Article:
Today, most employers understand the importance of Diversity and Inclusion (D&I) as a means to fostering a welcoming, diverse, and inclusive workplace for those from marginalised communities.
But increasingly, organisations are also looking to prioritise equity within the workplace. What does equity mean in this context and how can your organisation best foster it?
The evolution of D&I
Diversity is about recognising what makes us different and unique, while considering how to best respect those differences. This includes, but is not limited to, factors such as race, religion, disability, sexual orientation, and gender identity.
Inclusion is the act of creating an environment where people not only feel valued and welcomed, but confident in being themselves.
In recent years, D&I has evolved into Diversity, Equity, and Inclusion (DE&I). In the workplace, an emphasis on equity means ensuring that all employees will receive fair treatment and can access the same opportunities - free from any bias or discrimination.
So what makes equity so important? Put simply, institutions cannot create a diverse and inclusive workplace where everyone feels, welcome, respected and supported if they cannot guarantee fair access, opportunities and treatment for all. This requires organisations to eliminate the obstacles that might prevent accessibility for the most underrepresented and marginalised groups within their workforce.
Other acronyms are in circulation, such as DIB (in which the B stands for belonging), but the importance of equity mustn’t be underestimated. Its absence can harm marginalised groups in several ways whether via microaggressions, gaslighting, or discrimination. This can have lasting effects on your employees, including lack of motivation and productivity, poor mental health, and low self-esteem.
How can organisations address equity within the workplace and what measures can be implemented?
Collect meaningful data
To determine what changes should be implemented, companies need to understand the structure and make-up of their workforce. This means that compiling demographic data and carefully analysing the results must be at the forefront of any DE&I practices. This data will serve as the foundation to understanding the diversity of an employee base and the equity of the employer’s policies and practices.
Hire a DE&I Consultant
Consider hiring a DE&I consultant to help you assess your organisation and its existing strategies. They will be able to help you in the development of a new DE&I policy that prioritises driving equity.
Identify key areas of concern
Once your data is in place you can start assessing what areas need the most immediate change and start from there. Try asking questions like: ‘have promotions largely been limited to a certain gender or race?’ ‘Is our management team diverse?’ 'How do we recruit new employees and does that advantage some people over others?' A more comprehensive list of questions can be found here.
Set targets and accountability
After your organisation has reviewed all areas of concern, it’s time to set out key metrics to achieve your longer-term DE&I goals. Setting measurable expectations, from work qualifications to pay equality to addressing any policies that might be creating barriers are good starting points. ‘Blind hiring’, for example, can be an effective technique to help reduce unconscious bias during the recruitment process. Simply anonymize any personal information about a candidate that could lead to unconscious bias from the recruiter or manager.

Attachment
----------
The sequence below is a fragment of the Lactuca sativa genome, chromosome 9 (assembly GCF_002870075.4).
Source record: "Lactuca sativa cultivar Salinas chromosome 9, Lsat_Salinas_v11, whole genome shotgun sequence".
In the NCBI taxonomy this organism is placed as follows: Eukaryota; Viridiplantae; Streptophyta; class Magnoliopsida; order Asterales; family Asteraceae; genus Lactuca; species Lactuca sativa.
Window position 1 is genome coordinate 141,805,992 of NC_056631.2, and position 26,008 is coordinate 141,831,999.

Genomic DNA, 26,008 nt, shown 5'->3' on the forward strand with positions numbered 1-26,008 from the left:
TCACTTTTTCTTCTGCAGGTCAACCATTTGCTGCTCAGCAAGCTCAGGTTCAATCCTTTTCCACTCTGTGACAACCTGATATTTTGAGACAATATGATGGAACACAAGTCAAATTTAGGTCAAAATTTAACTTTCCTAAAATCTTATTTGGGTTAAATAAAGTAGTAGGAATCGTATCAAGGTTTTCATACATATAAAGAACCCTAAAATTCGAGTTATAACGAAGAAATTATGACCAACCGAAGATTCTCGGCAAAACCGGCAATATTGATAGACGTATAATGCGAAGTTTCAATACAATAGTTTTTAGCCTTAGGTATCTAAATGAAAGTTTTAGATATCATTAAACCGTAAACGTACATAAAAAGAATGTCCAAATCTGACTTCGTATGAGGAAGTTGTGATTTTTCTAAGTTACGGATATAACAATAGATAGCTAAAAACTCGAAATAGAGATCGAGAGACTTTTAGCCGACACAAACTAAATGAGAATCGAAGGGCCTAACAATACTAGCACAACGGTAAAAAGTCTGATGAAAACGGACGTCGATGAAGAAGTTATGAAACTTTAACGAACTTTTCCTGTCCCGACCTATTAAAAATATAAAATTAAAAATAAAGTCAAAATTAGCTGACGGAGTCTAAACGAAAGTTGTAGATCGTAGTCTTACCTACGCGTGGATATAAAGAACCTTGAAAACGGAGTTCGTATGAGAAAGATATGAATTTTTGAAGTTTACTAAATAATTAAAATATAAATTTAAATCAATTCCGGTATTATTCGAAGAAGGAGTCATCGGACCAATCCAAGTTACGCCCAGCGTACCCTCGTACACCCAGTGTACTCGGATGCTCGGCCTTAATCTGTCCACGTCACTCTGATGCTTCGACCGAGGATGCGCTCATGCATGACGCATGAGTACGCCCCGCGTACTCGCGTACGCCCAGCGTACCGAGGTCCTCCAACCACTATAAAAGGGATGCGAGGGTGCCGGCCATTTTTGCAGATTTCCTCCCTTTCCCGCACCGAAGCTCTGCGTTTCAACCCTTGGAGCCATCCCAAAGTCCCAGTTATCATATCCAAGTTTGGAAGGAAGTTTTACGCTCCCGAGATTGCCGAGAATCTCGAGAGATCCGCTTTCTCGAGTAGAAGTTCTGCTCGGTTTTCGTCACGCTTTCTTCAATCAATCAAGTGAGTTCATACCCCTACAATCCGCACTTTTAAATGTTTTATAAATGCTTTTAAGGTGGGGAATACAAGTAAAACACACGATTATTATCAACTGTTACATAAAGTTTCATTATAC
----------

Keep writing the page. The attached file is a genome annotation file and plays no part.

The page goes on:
To achieve your DE&I goals, you’ll need to implement tangible initiatives, whether it’s formal policy change, staff training, targeted recruiting, creating a diversity board, a commitment to improving diversity at a leadership level, or DE&I training for all managers.
These are just a few examples of initiatives that your company can adopt to drive equity.
DE&I is not a static process but a journey. It’s important to review your metrics, practices, and goals to ensure you can adapt and respond to changes as necessary. Forming an equity accountability group, for example, will help keep the company on track, as will establishing regular check-ins among executive staff to check-in on the progress.
Most crucially, organisations cannot achieve diversity or inclusion if they do not approach them through an equity lens.
Check hiring practices
Targeted recruiting can help combat underrepresentation. Think about the language you are using and where best to list new job openings. Make sure that you are drawing from a diverse candidate pool.
Look beyond qualifications
Looking for candidates with specific qualifications and work experience doesn’t guarantee the best hire for your team. Some candidates from marginalised communities, for example, might not have followed a traditional career path, but that doesn’t mean they won’t prove to be a valuable addition to your workplace. Consider how your hiring specifications are alienating certain people and look to create a more inclusive process that assesses employee potential.
Invest in onboarding programs
Well-considered onboarding processes can also go a long way to helping assist new team members from marginalised backgrounds. Implementing mentorship programs, for example, will help employees feel more included and give them a chance to learn and develop so that they can ultimately fulfil their goals and succeed in their careers.
Equity is all about finding the imbalances within your workplace so that they can be effectively rectified. Whether it’s a gender or racial pay gap or biased hiring practices, your organisation must recognise these issues and take prompt action to establish equity.